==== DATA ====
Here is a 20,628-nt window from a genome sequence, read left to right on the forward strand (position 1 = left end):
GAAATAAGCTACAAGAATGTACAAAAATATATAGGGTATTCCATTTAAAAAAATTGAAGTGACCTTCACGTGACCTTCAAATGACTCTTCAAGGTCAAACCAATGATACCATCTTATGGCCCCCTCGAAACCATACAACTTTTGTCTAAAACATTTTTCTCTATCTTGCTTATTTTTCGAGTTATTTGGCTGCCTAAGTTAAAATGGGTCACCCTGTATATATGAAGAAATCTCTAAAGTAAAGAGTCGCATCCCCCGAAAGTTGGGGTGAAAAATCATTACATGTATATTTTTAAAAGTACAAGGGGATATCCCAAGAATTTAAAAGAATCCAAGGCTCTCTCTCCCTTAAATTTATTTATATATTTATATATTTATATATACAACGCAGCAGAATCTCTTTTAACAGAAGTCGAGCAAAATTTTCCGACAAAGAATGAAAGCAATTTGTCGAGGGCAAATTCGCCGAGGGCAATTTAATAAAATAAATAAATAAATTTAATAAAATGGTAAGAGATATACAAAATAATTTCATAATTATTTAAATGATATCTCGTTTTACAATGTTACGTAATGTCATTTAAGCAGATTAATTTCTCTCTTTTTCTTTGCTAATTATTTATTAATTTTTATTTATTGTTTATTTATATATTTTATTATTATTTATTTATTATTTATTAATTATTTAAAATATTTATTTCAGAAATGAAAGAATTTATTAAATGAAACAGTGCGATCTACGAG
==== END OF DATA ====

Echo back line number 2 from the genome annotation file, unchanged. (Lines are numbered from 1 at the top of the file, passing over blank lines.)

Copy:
GAAATAAGCTACAAGAATGTACAAAAATATATAGGGTATTCCATTTAAAAAAATTGAAGTGACCTTCACGTGACCTTCAAATGACTCTTCAAGGTCAAACCAATGATACCATCTTATGGCCCCCTCGAAACCATACAACTTTTGTCTAAAACATTTTTCTCTATCTTGCTTATTTTTCGAGTTATTTGGCTGCCTAAGTTAAAATGGGTCACCCTGTATATATGAAGAAATCTCTAAAGTAAAGAGTCGCATCCCCCGAAAGTTGGGGTGAAAAATCATTACATGTATATTTTTAAAAGTACAAGGGGATATCCCAAGAATTTAAAAGAATCCAAGGCTCTCTCTCCCTTAAATTTATTTATATATTTATATATTTATATATACAACGCAGCAGAATCTCTTTTAACAGAAGTCGAGCAAAATTTTCCGACAAAGAATGAAAGCAATTTGTCGAGGGCAAATTCGCCGAGGGCAATTTAATAAAATAAATAAATAAATTTAATAAAATGGTAAGAGATATACAAAATAATTTCATAATTATTTAAATGATATCTCGTTTTACAATGTTACGTAATGTCATTTAAGCAGATTAATTTCTCTCTTTTTCTTTGCTAATTATTTATTAATTTTTATTTATTGTTTATTTATATATTTTATTATTATTTATTTATTATTTATTAATTATTTAAAATATTTATTTCAGAAATGAAAGAATTTATTAAATGAAACAGTGCGATCTACGAG